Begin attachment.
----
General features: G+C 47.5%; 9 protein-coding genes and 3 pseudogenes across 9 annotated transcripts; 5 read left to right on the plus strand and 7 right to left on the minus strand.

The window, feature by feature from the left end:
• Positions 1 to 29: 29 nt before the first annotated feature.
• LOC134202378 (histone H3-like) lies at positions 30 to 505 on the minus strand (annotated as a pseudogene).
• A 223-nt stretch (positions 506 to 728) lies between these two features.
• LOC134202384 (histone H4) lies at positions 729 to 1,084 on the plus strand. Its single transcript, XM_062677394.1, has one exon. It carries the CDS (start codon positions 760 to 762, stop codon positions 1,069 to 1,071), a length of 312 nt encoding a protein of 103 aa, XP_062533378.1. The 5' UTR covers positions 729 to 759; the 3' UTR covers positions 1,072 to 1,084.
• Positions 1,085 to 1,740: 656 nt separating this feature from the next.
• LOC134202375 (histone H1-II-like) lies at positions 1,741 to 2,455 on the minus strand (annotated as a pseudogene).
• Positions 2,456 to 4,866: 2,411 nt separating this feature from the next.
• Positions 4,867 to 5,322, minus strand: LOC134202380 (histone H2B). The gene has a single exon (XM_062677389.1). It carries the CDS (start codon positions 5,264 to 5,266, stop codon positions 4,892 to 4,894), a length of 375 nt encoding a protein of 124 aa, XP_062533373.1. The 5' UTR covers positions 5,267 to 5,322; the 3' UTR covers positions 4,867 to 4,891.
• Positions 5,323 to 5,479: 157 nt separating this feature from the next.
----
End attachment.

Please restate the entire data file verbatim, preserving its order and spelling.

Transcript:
General features: G+C 47.5%; 9 protein-coding genes and 3 pseudogenes across 9 annotated transcripts; 5 read left to right on the plus strand and 7 right to left on the minus strand.

The window, feature by feature from the left end:
• Positions 1 to 29: 29 nt before the first annotated feature.
• LOC134202378 (histone H3-like) lies at positions 30 to 505 on the minus strand (annotated as a pseudogene).
• A 223-nt stretch (positions 506 to 728) lies between these two features.
• LOC134202384 (histone H4) lies at positions 729 to 1,084 on the plus strand. Its single transcript, XM_062677394.1, has one exon. It carries the CDS (start codon positions 760 to 762, stop codon positions 1,069 to 1,071), a length of 312 nt encoding a protein of 103 aa, XP_062533378.1. The 5' UTR covers positions 729 to 759; the 3' UTR covers positions 1,072 to 1,084.
• Positions 1,085 to 1,740: 656 nt separating this feature from the next.
• LOC134202375 (histone H1-II-like) lies at positions 1,741 to 2,455 on the minus strand (annotated as a pseudogene).
• Positions 2,456 to 4,866: 2,411 nt separating this feature from the next.
• Positions 4,867 to 5,322, minus strand: LOC134202380 (histone H2B). The gene has a single exon (XM_062677389.1). It carries the CDS (start codon positions 5,264 to 5,266, stop codon positions 4,892 to 4,894), a length of 375 nt encoding a protein of 124 aa, XP_062533373.1. The 5' UTR covers positions 5,267 to 5,322; the 3' UTR covers positions 4,867 to 4,891.
• Positions 5,323 to 5,479: 157 nt separating this feature from the next.